Have you written a book and you’re not sure if it’s ready either to be sent to a literary agent or to self-publish? In today’s video, we will discuss the steps you need to hit when editing your book and how to tell when it’s done. This video is broken into the following sections: Steps … Continue reading iWriterly Video: How Do You Know Your Book is Done (Being Edited)?
All writers want our prose to read smoothly and have the reader fully engaged without being pulled from the story. In order to do that, it’s important to cut back on filler words, which make sentences read clunkier. Learn what words to use less frequently in your novel in this iWriterly video. https://youtu.be/fjvm4TK7VCQ … Continue reading iWriterly Video: Filler Words to Remove From Your Novel
Many writers once they finish a book don't know where to go next and either immediately jump to querying or working with a freelance editor. Learn when (and if) you should work with a freelance editor in this iWriterly video. Developmental editors, specifically, work with writers on character development, plot, world building, dialogue, setting, structure … Continue reading iWriterly Video: When to Work With a Freelance Editor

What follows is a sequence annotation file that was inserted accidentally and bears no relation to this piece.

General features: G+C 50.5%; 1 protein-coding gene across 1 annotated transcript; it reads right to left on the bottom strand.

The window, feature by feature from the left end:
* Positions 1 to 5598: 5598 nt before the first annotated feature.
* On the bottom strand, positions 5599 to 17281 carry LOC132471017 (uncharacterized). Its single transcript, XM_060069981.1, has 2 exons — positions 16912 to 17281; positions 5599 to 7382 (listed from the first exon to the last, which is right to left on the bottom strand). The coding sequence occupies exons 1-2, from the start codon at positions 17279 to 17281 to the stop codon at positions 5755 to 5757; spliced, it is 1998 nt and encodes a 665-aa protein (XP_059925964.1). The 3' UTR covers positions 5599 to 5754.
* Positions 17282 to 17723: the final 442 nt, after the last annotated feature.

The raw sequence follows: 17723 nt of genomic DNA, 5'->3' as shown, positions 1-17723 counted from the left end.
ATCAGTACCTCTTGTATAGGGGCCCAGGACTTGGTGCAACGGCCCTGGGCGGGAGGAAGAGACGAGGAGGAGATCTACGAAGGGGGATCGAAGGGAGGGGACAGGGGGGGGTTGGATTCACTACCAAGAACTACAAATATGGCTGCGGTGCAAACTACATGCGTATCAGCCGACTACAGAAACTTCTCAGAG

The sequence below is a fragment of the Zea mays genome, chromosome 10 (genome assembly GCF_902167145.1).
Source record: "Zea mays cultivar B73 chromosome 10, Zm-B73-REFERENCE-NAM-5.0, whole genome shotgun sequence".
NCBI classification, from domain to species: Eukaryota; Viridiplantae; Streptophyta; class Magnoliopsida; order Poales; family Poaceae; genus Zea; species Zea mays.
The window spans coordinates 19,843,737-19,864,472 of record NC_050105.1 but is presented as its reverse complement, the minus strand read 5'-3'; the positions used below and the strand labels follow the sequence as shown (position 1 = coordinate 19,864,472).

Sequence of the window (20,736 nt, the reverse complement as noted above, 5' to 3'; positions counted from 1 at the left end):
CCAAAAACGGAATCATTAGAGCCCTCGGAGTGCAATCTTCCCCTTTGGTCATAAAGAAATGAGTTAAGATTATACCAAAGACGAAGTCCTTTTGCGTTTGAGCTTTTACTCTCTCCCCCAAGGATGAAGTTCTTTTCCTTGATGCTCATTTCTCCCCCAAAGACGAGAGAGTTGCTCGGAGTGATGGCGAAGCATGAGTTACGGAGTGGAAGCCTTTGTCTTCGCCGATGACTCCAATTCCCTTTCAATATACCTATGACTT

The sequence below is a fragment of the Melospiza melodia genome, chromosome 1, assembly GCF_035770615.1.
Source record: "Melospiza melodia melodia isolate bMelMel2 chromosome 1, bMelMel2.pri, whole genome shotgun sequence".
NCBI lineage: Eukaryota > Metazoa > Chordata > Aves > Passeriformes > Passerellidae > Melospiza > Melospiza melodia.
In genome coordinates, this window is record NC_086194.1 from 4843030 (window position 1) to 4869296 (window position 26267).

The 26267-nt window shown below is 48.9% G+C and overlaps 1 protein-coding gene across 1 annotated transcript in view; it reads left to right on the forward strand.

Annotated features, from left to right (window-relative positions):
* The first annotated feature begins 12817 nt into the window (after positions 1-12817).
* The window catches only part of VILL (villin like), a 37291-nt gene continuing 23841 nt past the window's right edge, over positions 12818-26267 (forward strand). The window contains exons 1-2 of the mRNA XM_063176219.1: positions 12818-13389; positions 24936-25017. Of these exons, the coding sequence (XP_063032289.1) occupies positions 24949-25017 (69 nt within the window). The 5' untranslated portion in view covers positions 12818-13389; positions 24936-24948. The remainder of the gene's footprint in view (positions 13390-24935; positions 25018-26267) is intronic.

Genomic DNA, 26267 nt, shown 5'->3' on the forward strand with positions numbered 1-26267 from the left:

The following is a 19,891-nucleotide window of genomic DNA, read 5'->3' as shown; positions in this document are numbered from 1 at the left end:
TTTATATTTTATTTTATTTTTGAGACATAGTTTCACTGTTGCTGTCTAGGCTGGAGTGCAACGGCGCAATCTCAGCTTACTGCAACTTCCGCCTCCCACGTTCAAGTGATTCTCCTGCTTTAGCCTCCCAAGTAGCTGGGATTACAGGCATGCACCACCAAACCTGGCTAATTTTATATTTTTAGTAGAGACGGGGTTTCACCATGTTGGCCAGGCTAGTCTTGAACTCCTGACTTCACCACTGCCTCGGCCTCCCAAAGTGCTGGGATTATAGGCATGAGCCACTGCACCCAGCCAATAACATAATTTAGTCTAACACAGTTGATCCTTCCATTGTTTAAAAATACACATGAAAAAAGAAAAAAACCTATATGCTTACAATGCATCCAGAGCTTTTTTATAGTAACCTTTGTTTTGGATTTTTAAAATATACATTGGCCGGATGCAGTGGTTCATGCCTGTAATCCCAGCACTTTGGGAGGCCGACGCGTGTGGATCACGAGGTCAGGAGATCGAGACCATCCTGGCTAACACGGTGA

While some people the writing community claim critique partners and beta readers aren't necessary—or even that they negatively impact your manuscript—outside feedback from critique partners/beta readers is one-hundred percent vital to the success of your manuscript. Learn the difference between critique partners and beta readers and what types of feedback is the most important to … Continue reading iWriterly Video: Why Writers Need Critique Partners & Beta Readers
There are many things publishing professionals look for in your first pages and chapter: voice, storytelling personality, if the story starts in the right place, showing vs. telling, grammar, grasp of the English language, and more. As a freelance developmental editor and former literary agent, I usually knew after the first few pages or chapter … Continue reading Savvy Authors Blog: How an Editor Knows Your Book Isn’t Ready After the First Chapter